FAQ’s on Platelet Rich Plasma Therapy
What is Platelet Rich Plasma Therapy?
Platelet rich plasma (PRP) therapy is the focus on combining the natural healing ability of the body with technological assistance to derive an injectable solution for the treatment of musculoskeletal injury. PRP uses a highly concentrated grouping of platelets to initiate the healing process in an area of the body that would otherwise be slow (or unable) to heal tissue on its own. PRP is particularly effective for ligaments, tendons, and joints.
The platelets used in PRP therapy are contained naturally in the plasma of the blood, and are made up almost fully of important growth and healing factors. PRP therapy takes a small sample of a patient’s blood, separates these platelets out, and uses them as an injectable to deliver those important factors to an area of the body that could benefit strongly from them.
What is Platelet Rich Plasma Therapy used to treat?
PRP therapy is primarily used to combat the lasting effects of arthritic damage in areas that would typically not be able to heal the damage naturally. While PRP is not able to fully reverse the effects of arthritis, it has been found to be an effective rejuvenation tool for patients who do not wish to have invasive correction. PRP therapy has become the top choice for patients suffering from tendonitis in their elbow, known commonly as tennis or golfers elbow (Efficacy of platelet-rich plasma for chronic tennis elbow, 2014), and is also an effective treatment for damage occurring in the shoulders rotator cuff.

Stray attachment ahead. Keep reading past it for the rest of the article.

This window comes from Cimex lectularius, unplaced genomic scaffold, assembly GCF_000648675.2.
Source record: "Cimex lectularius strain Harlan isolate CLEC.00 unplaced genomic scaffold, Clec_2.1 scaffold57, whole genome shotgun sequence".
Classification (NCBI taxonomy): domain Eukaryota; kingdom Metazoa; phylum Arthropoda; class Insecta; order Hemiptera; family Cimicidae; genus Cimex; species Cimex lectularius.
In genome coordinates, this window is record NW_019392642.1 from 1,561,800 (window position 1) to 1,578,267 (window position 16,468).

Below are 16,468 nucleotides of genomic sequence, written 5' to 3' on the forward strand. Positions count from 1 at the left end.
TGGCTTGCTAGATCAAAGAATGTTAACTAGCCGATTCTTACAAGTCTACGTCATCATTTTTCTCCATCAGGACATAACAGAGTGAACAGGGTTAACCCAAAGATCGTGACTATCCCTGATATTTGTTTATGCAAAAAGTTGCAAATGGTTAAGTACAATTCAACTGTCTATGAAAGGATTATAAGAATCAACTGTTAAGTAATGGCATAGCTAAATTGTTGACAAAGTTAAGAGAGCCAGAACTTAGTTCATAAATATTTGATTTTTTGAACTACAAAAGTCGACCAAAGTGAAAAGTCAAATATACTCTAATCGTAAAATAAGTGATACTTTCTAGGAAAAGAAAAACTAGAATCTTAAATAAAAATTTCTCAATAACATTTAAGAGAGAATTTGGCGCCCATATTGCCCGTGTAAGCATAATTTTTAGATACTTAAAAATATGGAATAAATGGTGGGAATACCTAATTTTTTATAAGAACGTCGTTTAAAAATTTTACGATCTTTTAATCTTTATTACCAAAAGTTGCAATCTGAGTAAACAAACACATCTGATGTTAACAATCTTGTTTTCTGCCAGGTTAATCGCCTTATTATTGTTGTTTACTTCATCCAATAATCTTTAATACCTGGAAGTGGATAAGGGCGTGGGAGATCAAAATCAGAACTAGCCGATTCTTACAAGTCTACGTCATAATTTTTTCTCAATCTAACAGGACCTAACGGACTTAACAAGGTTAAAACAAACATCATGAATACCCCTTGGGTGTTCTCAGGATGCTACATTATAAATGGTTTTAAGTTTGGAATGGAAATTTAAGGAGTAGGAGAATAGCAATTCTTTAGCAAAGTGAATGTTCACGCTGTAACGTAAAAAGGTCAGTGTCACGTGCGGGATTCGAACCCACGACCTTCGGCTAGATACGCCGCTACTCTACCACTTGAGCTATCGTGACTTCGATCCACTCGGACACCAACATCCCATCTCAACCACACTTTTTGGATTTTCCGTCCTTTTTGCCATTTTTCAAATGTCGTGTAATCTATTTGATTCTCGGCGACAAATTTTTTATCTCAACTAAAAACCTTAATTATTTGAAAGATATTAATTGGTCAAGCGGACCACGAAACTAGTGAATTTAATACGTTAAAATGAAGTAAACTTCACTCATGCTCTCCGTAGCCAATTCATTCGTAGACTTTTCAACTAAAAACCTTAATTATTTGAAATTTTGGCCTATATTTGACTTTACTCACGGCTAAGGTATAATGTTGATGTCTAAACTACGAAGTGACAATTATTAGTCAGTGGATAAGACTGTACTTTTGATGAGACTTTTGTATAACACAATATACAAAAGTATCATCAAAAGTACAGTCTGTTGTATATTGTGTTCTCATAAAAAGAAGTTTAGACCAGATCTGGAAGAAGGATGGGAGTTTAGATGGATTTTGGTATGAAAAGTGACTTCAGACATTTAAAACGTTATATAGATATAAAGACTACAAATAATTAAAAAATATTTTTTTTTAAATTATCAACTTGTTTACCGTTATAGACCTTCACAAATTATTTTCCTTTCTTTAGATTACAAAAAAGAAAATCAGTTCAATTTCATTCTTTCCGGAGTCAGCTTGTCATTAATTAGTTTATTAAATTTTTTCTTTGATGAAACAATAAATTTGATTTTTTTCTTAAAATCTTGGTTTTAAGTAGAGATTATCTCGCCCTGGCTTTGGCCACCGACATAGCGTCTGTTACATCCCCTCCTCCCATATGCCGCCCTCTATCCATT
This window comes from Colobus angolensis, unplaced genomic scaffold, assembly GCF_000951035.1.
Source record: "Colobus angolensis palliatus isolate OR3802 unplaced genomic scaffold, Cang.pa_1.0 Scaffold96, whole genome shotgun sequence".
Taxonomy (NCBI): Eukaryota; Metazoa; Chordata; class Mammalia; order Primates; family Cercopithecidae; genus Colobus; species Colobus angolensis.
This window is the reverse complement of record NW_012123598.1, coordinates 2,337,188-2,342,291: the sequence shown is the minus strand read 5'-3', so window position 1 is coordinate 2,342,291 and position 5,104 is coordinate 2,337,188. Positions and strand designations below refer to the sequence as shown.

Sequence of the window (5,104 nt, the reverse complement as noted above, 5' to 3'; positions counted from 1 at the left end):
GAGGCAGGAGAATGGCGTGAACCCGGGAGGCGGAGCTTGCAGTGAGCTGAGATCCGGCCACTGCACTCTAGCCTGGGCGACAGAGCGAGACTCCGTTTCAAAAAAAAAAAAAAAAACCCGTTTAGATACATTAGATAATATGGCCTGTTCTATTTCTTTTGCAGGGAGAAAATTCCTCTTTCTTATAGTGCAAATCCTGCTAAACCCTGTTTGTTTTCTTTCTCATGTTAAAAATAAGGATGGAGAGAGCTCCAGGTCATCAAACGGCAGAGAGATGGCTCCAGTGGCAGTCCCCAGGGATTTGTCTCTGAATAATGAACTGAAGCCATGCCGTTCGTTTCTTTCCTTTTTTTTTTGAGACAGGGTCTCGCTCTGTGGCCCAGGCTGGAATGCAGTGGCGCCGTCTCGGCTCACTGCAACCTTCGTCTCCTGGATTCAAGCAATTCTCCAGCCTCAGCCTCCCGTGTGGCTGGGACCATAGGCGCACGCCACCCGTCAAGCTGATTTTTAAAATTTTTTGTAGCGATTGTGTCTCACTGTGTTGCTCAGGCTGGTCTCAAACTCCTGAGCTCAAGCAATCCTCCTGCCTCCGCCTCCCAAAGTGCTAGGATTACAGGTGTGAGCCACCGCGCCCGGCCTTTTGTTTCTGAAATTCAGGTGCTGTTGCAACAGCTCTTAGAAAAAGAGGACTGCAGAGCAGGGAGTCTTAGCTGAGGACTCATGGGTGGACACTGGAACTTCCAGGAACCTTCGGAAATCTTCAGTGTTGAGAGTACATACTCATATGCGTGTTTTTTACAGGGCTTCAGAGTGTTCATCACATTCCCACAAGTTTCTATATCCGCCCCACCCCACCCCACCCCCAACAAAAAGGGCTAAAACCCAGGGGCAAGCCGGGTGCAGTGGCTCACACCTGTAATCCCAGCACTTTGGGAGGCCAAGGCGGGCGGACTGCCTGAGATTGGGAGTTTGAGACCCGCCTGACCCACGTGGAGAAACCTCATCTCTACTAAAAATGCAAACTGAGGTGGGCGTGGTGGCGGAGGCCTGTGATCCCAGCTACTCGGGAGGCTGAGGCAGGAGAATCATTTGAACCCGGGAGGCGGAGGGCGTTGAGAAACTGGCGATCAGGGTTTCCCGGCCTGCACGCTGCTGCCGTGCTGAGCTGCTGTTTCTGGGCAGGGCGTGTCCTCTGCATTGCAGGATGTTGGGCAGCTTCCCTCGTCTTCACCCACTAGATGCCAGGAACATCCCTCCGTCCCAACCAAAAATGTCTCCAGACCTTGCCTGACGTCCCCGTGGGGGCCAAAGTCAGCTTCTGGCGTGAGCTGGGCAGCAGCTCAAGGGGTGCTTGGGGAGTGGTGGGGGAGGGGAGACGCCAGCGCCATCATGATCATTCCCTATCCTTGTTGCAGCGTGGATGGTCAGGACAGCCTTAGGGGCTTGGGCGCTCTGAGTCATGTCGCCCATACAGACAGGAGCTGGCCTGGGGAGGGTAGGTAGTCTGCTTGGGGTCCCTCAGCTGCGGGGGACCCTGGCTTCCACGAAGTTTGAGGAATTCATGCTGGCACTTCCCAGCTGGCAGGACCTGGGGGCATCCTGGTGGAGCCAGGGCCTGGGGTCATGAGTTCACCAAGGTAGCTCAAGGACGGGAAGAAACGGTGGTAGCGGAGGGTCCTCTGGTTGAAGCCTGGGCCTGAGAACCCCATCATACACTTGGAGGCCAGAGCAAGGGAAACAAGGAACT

PRP therapy is effective in treating patients with chronic pain related to osteoarthritis in the knee, and has been clinically shown to be an effective alternative treatment to patients who are not responding well to other nonsurgical forms of treatment (The effect of platelet-rich plasma on pain, function, and quality of life of patients with knee osteoarthritis, 2013). PRP can be used for patients who have had ligament damage occur, as the ligaments do not have an adequate natural supply of blood flow and typically have difficulty in healing without outside assistance. The healing and growth factors introduced to the area with a PRP injection can be crucial in providing a full recovery to the area.
How is Platelet Rich Plasma Therapy performed?
Performed as a simple outpatient procedure in the comfort of our clinic, PRP therapy is a quick and reliably method of obtaining relief for patients. To begin the process, a small sample of the patient’s blood will be taken and placed into a centrifuge. The centrifuge is used to separate the platelet containing plasma from the rest of the blood, where it will be formed into an concentrated injectable for use in treatment of the patient.
Following a PRP injection, patients can expect to develop a small amount of swelling at the injection site. This is a perfectly normal, and actually ideal, response to the injection. The factors introduced by the platelets are designed to trigger this reaction, as the swelling is the body reacting to the injection by drawing in even more healing and growth factors to the injected area.
How well does Platelet Rich Plasma Therapy work?
There are numerous athletes who can vouch for the effectiveness of PRP therapy, with some of the most prominent names in the sports industry having received this therapy. PRP has been recognized by the World Anti-Doping Agency, alongside the NFL, MLB, and NBA, as a safe and effective tool for athletes to receive following a musculoskeletal injury. For some patients, PRP therapy has been able to return the afflicted joint to levels of health nearly equivalent to the health of the joint prior to injury.